Lough Neagh Islands Nature Reserve

Nature reserves are chosen from among the very best examples of our wildlife, habitats and geology. They contain a wide range of species, communities and geology and their designation is a public recognition by Government of their importance.


About 80 of the islands in Lough Neagh are managed as part of the Lough Neagh National Nature Reserve. Populations of breeding birds are monitored every year. On the islands as a whole, about 500 pairs of mallard, 300 tufted duck, 500 great-crested grebes, 30,000 black-headed gulls, 150 common terns and 60 mute swans nest.

Islands are essential to provide secure nesting sites for many species of wetland birds as they provide safety and seclusion from predators such as foxes, rats and mink and disturbance from people and dogs. Much of the management work on the islands is carried out in the winter. Scrub is cleared to provide the best habitats for breeding birds such as gulls, ducks and terns.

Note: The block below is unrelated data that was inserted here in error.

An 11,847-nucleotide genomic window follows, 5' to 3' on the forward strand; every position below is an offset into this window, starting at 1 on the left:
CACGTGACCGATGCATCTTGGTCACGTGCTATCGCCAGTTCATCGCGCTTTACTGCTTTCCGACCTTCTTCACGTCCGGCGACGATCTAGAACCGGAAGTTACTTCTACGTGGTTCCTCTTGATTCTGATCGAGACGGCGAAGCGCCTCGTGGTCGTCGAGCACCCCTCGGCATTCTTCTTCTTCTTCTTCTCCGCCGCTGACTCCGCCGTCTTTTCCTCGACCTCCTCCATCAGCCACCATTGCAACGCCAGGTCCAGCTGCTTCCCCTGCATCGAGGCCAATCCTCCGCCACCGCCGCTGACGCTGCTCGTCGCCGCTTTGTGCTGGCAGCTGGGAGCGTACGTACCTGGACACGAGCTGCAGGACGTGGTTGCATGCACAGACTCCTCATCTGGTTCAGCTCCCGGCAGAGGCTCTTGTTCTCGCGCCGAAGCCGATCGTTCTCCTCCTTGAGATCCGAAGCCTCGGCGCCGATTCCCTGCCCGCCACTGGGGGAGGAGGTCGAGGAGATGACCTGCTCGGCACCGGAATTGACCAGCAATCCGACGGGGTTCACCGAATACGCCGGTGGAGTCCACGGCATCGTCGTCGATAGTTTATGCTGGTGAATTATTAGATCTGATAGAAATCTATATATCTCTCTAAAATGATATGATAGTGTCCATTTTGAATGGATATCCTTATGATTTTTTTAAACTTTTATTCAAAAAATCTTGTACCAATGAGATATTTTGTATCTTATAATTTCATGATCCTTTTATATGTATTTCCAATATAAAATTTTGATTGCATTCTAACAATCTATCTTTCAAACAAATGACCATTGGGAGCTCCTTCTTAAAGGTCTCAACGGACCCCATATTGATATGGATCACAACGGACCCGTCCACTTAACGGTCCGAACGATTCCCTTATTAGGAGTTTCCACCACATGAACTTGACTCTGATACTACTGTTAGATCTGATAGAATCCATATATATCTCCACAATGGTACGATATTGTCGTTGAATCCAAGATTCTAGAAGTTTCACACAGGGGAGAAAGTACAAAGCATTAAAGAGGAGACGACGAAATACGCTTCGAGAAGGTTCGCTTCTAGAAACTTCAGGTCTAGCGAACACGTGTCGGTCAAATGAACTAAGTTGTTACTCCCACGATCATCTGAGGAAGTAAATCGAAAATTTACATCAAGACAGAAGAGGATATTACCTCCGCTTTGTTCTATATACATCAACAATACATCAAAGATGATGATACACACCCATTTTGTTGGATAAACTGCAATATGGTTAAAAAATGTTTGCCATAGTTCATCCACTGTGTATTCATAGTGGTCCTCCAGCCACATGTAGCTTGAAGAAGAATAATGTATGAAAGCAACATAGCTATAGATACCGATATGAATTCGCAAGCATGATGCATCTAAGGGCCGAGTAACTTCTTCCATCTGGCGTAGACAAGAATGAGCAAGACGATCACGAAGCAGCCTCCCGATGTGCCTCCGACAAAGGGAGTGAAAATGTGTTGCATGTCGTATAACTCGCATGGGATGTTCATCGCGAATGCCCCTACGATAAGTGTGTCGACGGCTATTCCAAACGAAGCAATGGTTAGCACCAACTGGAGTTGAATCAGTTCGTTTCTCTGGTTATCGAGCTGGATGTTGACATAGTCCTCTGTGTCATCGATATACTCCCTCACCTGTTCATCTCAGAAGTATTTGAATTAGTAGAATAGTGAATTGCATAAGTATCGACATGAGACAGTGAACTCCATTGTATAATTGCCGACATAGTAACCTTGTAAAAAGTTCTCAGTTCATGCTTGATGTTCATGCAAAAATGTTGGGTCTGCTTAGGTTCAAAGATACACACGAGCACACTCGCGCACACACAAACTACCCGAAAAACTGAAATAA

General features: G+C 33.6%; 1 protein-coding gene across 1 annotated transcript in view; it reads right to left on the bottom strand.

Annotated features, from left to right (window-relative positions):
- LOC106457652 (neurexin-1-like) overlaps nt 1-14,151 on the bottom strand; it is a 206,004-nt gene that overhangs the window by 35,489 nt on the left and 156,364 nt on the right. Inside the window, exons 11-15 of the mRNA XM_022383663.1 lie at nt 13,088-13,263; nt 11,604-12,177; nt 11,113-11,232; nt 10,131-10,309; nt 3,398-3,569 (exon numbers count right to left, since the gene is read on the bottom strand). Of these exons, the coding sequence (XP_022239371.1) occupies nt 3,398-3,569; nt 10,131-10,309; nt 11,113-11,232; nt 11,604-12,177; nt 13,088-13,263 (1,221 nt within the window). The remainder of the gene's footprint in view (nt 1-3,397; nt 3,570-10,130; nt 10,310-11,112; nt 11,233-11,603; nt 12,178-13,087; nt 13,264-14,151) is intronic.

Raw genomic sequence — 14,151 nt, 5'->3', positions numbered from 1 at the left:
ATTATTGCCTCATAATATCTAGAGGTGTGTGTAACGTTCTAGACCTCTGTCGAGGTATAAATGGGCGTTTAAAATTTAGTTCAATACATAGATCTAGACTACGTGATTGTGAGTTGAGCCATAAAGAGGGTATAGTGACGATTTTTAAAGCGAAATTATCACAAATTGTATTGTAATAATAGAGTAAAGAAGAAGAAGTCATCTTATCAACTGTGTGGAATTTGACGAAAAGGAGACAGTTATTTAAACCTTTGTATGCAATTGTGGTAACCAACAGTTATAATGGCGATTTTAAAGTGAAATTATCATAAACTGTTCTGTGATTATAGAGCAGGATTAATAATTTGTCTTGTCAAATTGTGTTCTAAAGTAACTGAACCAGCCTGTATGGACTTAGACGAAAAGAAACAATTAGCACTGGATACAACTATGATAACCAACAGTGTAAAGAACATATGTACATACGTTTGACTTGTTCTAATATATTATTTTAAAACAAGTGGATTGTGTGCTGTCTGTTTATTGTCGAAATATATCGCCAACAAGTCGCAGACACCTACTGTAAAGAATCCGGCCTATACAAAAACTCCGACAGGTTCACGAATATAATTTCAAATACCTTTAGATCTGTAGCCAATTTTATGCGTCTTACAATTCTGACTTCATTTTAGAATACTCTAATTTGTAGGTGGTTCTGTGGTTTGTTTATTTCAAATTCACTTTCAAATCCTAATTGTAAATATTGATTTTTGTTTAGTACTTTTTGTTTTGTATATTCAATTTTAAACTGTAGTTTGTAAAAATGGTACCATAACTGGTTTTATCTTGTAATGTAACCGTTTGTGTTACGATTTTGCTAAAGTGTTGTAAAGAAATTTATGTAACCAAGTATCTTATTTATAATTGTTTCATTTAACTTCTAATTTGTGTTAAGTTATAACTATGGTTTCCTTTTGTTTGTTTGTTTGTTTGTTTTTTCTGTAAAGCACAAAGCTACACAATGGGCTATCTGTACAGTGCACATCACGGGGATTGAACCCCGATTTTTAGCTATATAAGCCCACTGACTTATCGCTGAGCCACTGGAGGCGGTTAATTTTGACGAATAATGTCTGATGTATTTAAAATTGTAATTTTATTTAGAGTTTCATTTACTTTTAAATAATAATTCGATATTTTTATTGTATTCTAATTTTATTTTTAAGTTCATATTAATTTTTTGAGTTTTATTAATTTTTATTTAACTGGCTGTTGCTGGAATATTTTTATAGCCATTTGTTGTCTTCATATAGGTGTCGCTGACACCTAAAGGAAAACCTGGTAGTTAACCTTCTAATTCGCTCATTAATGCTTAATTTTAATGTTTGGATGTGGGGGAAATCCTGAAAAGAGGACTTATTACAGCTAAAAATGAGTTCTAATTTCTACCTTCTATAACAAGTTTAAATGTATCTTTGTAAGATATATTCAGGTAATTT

Competition for nest sites is intense on some of the larger islands that have black-headed gull colonies. Ducks and terns often choose to nest amongst these dense gull colonies as they gain additional protection from predators too wary to enter the noisy colony.


None. Contact the Site manager before visiting any of the islands.

Tel: 028 3885 3950 

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